Q-School 2019 – Event 2 – onto the last day

As we enter the last day of the Q-School Event 2, these are the remaining last 16

Q-School 2019 event 2 - Last 16

The first quarter features two young players who have never been pros – Long Zehuang is 22, Dean Young is 17 – a potential “returning” pro, Chen Zifan who is only 23, and a “veteran”, Au Chi Wai, who has never been pro but has been playing on the WSS tour last season and in CBSA events over the years. I would be happy with whoever qualifies from this quarter. I would normally favour younger players, but after this by a BBC journalist

Replying to

Should there be an age limit to entering Q School? The guy is 43, beating a 15 year old. Rather see young talent coming through.

I would be more than happy to see Au Chi Wai through. I never bought the concept of “positive discrimination” (no, not even when it’s about pushing women … ). Except the odd one-off occasion, where commercial or promotional aspects can be considered,  things have to happen on merit. Full stop. As I wrote on twitter, “If you’re good enough, you’re young enough”.

The second quarter is a bit similar: three young players, none of them ever a pro before – Callum Lloyd (24), Riley Parsons (19) and Peifan Lei (15) – and a veteran, potential “returning pro”, Peter Lines. Ideally I would like to see one of the teenagers come through. Peifan Lei however is only 15 and, if he qualifies as a pro, I hope he will get the right people around him. It’s hard for anyone to be alone, very far away from home and family, in an alien culture, and probably needing to learn a foreign language as well. It’s even harder when you’re so very young.

In the third quarter we have again two young players – Louis Heathcote (20) and Si Jiahui (16) – facing two slightly more mature players – Jamie McArdle (33) and Simon Blackwell (26). None of those four have been professional before, so we are guaranteed a new face on the main tour. Again, I’d marginally prefer to see the one of the youngest two go through, provided that Ji Jiahui gets the proper support net, should he be the one emerging from this group.

Finally, the fourth and last quarter features only former professionals. None of them were on the tour in 2018/19. I don’t really care who comes through this one, although have “Paggy” back on tour holds the promise of some “made in Wales” fun and banter on social media 😉 … Willo, I’m sure, is already getting ready.

Both Peifan Lei and Si Jiahui are currently in the top 4 of the Order of Merit.

Other than that, Iulian Boiko, at 13 the youngest player in the draw, was beaten, in round 3, in a deciding frame by Billy Joe Castle in a high quality match; in the process he made a century – in only 5 minutes – to definitely become the youngest “centurion” in professional competition. Iulian is currently 37th in the Q-school order of merit, not high enough to qualify through it, but certainly high enough to get top-up invites during the coming season.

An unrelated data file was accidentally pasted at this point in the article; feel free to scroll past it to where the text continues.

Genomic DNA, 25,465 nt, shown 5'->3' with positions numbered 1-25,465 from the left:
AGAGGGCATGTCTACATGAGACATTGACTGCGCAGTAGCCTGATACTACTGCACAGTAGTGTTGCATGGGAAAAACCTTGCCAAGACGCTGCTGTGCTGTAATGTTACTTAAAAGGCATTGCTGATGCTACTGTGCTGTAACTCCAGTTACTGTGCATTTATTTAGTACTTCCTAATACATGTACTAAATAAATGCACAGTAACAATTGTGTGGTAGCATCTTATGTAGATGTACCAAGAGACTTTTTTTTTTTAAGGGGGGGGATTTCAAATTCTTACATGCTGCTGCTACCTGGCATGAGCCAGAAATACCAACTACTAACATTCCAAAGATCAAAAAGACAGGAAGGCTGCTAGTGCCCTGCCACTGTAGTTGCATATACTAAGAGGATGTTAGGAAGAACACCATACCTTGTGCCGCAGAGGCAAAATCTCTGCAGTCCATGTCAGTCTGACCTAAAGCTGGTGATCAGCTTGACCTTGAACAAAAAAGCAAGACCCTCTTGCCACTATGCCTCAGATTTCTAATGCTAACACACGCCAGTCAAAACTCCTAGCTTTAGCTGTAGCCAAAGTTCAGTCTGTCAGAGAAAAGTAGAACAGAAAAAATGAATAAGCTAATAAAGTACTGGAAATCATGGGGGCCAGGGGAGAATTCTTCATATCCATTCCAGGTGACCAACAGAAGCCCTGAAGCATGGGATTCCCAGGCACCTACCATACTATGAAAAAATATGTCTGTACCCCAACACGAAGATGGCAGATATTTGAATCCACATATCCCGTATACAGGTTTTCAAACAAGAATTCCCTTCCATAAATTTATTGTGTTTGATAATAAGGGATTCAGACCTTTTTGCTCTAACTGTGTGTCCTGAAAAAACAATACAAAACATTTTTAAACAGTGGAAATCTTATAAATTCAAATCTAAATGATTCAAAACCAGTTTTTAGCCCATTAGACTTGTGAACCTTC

Ng On Yee, the only women remaining at that stage, lost to Peter Lines by 4-1 in round 3. This was somehow a “rematch” of their World Championship 2016 qualifiers round 1 encounter, where Peter beat her 10-1.

 

One thought on “Q-School 2019 – Event 2 – onto the last day

  1. It’s been a Q School event full of surprises. At one stage it was looking like the usual suspects: Rory McLeod, Peter Lines or Billy Joe Castle, Adam Duffy, Allan Taylor were going to progress through again, as usually happens in Q Schools. But then they started losing. It’s been a very nervy few days for the favoured players – possibly the nerves have been catching, or maybe they are just fatigued after another gruelling season.

    I’m not sure I agree about Au Chi Wai. He’s actually 49 (not 43), and although it might be a nice story to qualify as a pro, perhaps fulfilling a lifelong ambition, it’s hard to imagine he can adapt. It could be a two-year nightmare. Today he plays Dean Young, a 17-year old who hasn’t had a 50+ break in any of his matches. The two Chinese players in the other half are not highly rated, but Chen Zifan would be a returning pro at least.

    Peter Lines ought to overcome his young opponents, which will be a nice family story, as he approaches 50. Conversely Lei Peifan will be 16 on Friday, and along with Chen Zifan is missing the Chinese professional tournament which starts today in their hometown of Xi’an. Lei is very promising, and shown great maturity so far, but I’m sure turning professional this year wasn’t part of his development plan.

    Then the remarkable Si Jiahui, who has outscored everyone, scoring 4 centuries in the two events so far, winning all his matches 4-0 or 4-1 apart from the loss to David Lilley. He’s only ranked 7 on the Chinese junior list. Is he normally this good, or is he just having a good week?

    Finally, the four ex-pros, who all have similar records at the top level. We know what to expect, whoever wins.

    So, there is a danger that the winners today will just be cannon-fodder for the main tour players. I had criticised the flimsy format of Q School for potentially providing a weak section (or a couple of lucky wins) and hence an underpowered professional, but here it seems like all the sections could provide players who aren’t up to the rigours of the tour.

    The real problem, of course, is that there’s such a gap between amateur and professional that has been widening. We’ve seen that in the low scoring, the length of the matches, and so many frames that have been decided on the colours.

    Good luck to the players today!

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